# Homework Help: Electrostatics surface charge Problems

1. Mar 6, 2005

### AKG

Problem: Two spherical cavities, of radii a and b, are hollowed out from the interior of a (neutral) conducting sphere of radius R. At the center of each cavity a point charge is placed -- call these carges $q_a$ and $q_b$.

(a) Find the surface charges $\sigma _a$, $\sigma _b$, and $\sigma _R$.
(b) What is the field outside the conductor?
(c) What is the filed within each cavity?
(d) What is the force on $q_a$ and $q_b$?
(e) Which of these answers would change if a third charge, $q_c$, were brought near the conductor?

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(a) I think $q_a$ would induce a charge of $q_a$ on the surface of the sphere, but this would include the surface of cavity b. At the same time, $q_b$ would induce a charge of $-q_b$ on the surface of its own cavity, so:

$$\sigma _b = \frac{q_a - q_b}{4\pi b^2}$$

Similarly

$$\sigma _a = \frac{q_b - q_a}{4\pi a^2}$$

and

$$\sigma _R = \frac{q_a + q_b}{4\pi R^2}$$

(b) $$\mathbf{E}(\mathbf{r}) = \frac{q_a + q_b}{4\pi \epsilon _0 r^3}\mathbf{r}$$

(c) We can treat cavity A as a spherical shell of radius a centered at the origin. The potential inside a spherical shell with uniform surface charge distribution is constant, so the electric field is zero due to the surface charge. Therefore, the only charge that matters is the point charge in the center. So the field inside is:

$$\mathbf{E}(\mathbf{r}) = \frac{q_a}{4\pi \epsilon _0 r^3}\mathbf{r}$$

Except at the very center, since the field of the charge doesn't apply to itself, so the field there would be 0.

(d) All effects that $q_a$ would have on $q_b$ are transmitted via the surface of cavity b, just as the effect on any particle outside the big sphere from the charges inside is "communicated" via the surface of the sphere. The position of the internal charges and the shapes of the cavities don't effect points outside the sphere, all that matters is the surface charge that ends up on the sphere. Similarly, the only thing that will affect $q_b$ is the surface it faces (and nothing beyond it), and since the surface around it is a sphere with a uniform charge distribution, and since $q_b$ is at the center of this sphere, the forces on it should cancel, and the net force on it should be 0; likewise for $q_a$.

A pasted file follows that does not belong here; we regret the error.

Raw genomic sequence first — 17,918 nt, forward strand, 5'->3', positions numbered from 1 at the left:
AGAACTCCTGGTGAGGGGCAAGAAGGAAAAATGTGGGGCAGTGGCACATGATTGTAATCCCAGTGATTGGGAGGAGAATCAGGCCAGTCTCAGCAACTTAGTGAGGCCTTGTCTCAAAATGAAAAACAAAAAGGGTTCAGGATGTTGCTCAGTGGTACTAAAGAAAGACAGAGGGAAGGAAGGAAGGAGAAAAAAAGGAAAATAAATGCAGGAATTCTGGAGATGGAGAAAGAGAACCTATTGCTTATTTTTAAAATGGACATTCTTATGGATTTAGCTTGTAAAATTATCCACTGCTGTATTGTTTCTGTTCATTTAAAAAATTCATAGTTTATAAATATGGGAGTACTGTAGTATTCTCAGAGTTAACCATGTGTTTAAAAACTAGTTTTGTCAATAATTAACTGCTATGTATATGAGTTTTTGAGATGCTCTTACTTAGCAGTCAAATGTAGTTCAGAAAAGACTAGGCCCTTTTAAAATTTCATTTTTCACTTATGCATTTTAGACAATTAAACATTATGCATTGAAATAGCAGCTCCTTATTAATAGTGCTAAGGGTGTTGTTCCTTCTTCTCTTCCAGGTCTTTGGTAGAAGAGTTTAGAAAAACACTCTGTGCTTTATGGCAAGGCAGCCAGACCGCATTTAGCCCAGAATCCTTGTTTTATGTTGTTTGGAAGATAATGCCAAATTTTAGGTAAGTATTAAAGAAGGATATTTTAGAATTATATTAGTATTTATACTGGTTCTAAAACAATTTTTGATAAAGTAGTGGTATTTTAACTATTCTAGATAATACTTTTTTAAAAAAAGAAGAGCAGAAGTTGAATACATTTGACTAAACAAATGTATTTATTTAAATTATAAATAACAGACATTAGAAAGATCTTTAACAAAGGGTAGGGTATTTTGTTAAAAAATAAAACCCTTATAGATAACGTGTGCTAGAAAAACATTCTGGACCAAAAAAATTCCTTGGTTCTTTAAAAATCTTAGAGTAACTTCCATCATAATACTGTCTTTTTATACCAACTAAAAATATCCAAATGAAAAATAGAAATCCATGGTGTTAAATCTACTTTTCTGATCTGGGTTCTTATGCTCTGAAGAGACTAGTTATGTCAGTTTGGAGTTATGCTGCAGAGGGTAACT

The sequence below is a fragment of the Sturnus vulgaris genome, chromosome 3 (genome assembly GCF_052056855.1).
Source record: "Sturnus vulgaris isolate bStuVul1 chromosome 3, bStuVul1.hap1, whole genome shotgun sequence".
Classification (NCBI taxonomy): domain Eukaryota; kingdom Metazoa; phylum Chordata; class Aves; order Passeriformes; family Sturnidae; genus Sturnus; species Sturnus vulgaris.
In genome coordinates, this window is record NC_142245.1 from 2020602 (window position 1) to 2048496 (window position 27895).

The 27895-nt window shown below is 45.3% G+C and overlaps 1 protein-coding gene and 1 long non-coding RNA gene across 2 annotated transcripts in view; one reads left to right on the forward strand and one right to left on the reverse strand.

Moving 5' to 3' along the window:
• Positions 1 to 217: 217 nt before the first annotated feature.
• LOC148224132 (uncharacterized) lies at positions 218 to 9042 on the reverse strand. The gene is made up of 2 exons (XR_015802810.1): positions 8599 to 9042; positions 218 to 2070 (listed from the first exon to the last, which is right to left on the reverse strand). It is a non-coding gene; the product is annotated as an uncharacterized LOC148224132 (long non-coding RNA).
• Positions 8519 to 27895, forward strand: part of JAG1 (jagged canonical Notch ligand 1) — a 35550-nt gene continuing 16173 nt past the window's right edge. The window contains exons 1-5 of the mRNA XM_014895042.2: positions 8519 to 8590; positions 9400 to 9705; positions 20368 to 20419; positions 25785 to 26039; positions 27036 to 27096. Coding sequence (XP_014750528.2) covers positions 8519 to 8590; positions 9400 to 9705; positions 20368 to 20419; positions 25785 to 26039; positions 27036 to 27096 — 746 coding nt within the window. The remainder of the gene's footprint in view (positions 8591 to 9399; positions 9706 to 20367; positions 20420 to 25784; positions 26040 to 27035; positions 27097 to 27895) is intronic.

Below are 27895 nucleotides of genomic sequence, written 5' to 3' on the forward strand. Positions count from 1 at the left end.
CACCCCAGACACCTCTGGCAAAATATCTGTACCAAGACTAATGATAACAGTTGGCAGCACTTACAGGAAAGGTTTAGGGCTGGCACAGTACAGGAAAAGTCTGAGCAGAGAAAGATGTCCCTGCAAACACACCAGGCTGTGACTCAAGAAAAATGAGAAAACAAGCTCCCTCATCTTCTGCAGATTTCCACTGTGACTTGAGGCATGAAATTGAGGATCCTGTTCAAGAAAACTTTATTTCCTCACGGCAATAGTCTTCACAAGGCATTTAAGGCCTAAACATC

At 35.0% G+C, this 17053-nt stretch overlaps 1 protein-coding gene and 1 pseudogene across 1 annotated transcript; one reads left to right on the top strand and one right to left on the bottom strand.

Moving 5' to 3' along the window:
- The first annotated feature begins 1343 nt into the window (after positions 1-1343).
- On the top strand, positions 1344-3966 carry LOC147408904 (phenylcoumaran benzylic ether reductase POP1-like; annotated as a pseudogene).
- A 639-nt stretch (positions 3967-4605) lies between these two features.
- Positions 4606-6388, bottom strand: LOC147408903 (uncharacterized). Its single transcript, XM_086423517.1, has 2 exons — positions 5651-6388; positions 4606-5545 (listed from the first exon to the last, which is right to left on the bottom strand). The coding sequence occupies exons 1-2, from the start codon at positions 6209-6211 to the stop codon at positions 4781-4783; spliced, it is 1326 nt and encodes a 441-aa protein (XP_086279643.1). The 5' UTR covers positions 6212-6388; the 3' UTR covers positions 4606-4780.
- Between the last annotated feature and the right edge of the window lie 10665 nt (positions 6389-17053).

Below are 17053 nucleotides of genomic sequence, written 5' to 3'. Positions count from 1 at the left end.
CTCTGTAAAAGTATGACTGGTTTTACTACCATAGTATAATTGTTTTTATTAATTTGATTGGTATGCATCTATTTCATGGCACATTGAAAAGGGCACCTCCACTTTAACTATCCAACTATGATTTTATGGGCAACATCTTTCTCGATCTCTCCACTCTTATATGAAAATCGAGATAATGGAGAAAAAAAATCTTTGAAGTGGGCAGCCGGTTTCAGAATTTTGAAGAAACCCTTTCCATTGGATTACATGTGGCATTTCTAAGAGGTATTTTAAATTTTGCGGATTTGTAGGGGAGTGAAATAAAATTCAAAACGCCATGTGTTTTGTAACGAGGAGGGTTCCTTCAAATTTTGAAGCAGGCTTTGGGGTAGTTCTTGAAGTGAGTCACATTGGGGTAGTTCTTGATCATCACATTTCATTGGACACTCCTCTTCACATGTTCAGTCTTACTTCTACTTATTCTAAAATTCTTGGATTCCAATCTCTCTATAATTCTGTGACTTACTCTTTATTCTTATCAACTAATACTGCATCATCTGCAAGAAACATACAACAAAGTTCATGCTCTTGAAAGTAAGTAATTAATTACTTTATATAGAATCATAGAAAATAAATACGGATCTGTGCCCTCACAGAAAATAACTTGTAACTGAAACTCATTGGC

Also, since the field at the center is zero, the force is $0 \times q_a = 0$.

(e) All except the last one.

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Have I done the above correctly? Our book talks a bit about how things work with one cavity, so the above answers are based on how I think those facts would extend to the case where there are 2 cavities, but I'm not entirely sure of the above, so please let me know, and if I've done anything wrong, let me know what's wrong about it, thanks.

2. Mar 6, 2005

### vincentchan

part a is not correct, otherwise great....

Hint:
use gauss law..... for $$\sigma_a$$ and $$\sigma_b$$....you have their E field right in part c.

Last edited: Mar 6, 2005
3. Mar 6, 2005

### AKG

Thanks vincentchan. Gauss's Law gives:

$$\oint _\mathcal{S} \mathbf{E}\cdot d\mathbf{a} = \frac{q_{enc}}{\epsilon _0}$$